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The Clavicle Trial: A Multicenter Randomized Controlled Trial Comparing Operative with Nonoperative Treatment of Displaced Midshaft Clavicle Fractures

Ahrens, Philip M., FRCS(Tr&Orth)1,a; Garlick, Nicholas I., FRCS(Tr&Orth)1; Barber, Julie, PhD2; Tims, Emily M., MSc1;  The Clavicle Trial Collaborative Group

doi: 10.2106/JBJS.16.01112
Scientific Articles

Background: The treatment of displaced midshaft clavicle fractures remains controversial.

Methods: We undertook a multicenter randomized controlled trial to compare effectiveness and safety between nonoperative management and ORIF (open reduction and internal fixation) for displaced midshaft clavicle fractures in adults. Three hundred and one eligible adult patients were randomized to 1 of the 2 treatment groups and followed at 6 weeks, 3 months, and 9 months after recruitment. The primary outcome was the rate of radiographically evident nonunion at 3 months following treatment. Secondary outcomes were the rate of radiographically evident nonunion at 9 months, limb function measured using the Constant-Murley Score and DASH (Disabilities of the Arm, Shoulder and Hand) score, and patient satisfaction.

Results: There was no difference in the proportion of patients with radiographic evidence of nonunion at 3 months between the operative (28%) and nonoperative (27%) groups, whereas at 9 months the proportion with nonunion was significantly lower (p < 0.001) in the operative group (0.8%) than in the nonoperative group (11%). The DASH and Constant-Murley scores and patient satisfaction were all significantly better in the operative group than in the nonoperative group at 6 weeks and 3 months.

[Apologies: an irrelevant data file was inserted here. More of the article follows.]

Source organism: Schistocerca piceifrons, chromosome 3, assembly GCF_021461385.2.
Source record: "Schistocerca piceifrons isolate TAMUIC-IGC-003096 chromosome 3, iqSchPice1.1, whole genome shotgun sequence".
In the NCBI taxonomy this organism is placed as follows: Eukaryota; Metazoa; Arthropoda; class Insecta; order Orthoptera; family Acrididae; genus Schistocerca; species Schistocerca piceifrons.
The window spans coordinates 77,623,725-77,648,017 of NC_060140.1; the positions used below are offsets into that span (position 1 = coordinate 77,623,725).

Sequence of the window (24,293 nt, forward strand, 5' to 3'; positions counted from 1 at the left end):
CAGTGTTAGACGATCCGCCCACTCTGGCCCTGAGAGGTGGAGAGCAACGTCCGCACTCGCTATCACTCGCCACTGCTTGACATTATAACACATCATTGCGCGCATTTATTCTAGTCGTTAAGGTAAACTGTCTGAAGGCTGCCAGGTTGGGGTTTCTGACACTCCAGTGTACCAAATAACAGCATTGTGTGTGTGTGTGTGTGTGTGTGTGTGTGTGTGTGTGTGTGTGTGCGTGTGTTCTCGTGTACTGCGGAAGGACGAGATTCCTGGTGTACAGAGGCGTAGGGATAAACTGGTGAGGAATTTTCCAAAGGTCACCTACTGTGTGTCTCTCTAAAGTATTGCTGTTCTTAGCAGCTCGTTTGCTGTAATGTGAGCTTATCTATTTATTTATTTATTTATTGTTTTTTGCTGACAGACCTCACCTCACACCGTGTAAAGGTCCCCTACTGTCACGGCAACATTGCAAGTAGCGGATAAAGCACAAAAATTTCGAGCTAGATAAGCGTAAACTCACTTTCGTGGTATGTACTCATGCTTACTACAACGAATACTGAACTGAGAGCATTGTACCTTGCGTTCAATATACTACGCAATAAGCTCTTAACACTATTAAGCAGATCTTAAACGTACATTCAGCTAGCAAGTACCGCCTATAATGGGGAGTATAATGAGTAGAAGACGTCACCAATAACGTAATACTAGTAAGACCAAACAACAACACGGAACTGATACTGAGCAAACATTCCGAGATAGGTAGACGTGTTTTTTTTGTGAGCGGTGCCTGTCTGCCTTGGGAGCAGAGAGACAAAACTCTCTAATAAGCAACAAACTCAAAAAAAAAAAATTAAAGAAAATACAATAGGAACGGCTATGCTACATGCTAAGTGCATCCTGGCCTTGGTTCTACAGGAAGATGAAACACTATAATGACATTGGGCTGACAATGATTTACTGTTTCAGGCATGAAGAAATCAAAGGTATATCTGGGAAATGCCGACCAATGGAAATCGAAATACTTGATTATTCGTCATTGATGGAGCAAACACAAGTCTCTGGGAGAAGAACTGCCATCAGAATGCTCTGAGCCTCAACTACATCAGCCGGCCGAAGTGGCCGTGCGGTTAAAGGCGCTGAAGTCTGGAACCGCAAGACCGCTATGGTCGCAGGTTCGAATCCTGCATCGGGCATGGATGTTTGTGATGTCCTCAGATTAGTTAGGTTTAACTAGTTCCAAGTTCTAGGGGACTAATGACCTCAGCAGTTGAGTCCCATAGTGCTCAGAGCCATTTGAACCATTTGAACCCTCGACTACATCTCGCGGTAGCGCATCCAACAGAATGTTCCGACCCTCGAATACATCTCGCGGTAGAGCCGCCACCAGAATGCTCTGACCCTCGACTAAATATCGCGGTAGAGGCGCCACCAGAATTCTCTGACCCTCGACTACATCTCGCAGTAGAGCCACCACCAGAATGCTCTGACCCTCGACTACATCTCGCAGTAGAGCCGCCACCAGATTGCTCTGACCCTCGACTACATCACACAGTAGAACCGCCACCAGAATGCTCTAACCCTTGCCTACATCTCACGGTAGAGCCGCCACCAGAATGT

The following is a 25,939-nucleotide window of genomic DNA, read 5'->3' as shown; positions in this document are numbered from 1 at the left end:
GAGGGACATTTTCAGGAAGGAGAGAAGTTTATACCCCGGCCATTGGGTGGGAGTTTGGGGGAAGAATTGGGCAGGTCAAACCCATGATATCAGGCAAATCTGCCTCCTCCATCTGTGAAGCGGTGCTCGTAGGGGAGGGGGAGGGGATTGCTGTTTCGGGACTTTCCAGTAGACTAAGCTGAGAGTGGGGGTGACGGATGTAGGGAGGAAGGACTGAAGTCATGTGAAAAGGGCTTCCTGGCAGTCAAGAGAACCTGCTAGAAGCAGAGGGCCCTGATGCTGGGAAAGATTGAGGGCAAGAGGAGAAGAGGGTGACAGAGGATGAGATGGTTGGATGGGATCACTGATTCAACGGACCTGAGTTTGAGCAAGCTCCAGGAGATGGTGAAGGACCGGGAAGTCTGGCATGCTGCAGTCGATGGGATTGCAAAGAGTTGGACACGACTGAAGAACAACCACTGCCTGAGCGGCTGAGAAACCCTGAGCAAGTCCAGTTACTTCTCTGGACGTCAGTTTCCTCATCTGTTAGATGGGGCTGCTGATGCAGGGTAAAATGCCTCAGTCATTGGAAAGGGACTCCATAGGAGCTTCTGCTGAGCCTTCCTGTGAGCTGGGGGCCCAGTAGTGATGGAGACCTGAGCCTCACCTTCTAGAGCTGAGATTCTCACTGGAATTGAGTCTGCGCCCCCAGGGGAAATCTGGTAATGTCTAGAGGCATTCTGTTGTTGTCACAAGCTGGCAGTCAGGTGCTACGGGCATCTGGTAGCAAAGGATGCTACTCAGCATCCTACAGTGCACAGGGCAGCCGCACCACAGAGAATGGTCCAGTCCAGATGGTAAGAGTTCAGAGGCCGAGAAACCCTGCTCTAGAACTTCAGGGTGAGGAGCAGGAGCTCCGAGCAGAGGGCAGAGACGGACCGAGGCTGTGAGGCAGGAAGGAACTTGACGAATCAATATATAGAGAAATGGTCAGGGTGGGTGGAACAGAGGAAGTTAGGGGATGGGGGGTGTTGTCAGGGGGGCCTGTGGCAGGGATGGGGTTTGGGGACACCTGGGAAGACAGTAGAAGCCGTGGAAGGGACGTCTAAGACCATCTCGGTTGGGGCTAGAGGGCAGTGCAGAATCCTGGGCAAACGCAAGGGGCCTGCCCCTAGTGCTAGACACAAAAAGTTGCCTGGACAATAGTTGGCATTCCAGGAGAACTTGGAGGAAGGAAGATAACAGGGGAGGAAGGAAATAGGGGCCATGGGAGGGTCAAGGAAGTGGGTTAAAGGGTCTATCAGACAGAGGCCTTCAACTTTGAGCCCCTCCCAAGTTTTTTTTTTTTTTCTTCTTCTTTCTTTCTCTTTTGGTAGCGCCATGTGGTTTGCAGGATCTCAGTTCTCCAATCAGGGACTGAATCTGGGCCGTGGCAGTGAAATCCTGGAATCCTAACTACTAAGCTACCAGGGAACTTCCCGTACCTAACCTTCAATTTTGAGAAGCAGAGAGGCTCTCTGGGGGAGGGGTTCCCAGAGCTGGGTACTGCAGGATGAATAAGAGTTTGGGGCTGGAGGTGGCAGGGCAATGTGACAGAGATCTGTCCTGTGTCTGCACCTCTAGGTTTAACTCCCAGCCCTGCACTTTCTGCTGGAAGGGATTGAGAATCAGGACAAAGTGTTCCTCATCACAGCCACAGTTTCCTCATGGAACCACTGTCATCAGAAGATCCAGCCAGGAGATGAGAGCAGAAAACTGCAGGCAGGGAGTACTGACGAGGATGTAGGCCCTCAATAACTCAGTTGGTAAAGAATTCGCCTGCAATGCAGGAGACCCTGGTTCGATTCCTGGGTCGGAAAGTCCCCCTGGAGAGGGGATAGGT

Conclusions: Although at 3 months there was no evidence that surgery had reduced the rate of nonunion of displaced midshaft clavicle fractures, at 9 months nonoperative treatment had led to a significantly higher nonunion rate (11% compared with <1%). The rate of secondary surgical intervention during the trial period was 12 (11%) of the 147 patients in the nonoperative group. ORIF is a safe and reliable intervention with superior early functional outcomes and should be considered for patients who sustain this common injury.

Level of Evidence: Therapeutic Level I. See Instructions for Authors for a complete description of levels of evidence.

1Department of Trauma and Orthopaedics, Royal Free Hampstead NHS Foundation Trust, London, United Kingdom

2Department of Statistical Science, University College London, London, United Kingdom

aE-mail address for P.M. Ahrens:

Copyright © 2017 by The Journal of Bone and Joint Surgery, Incorporated
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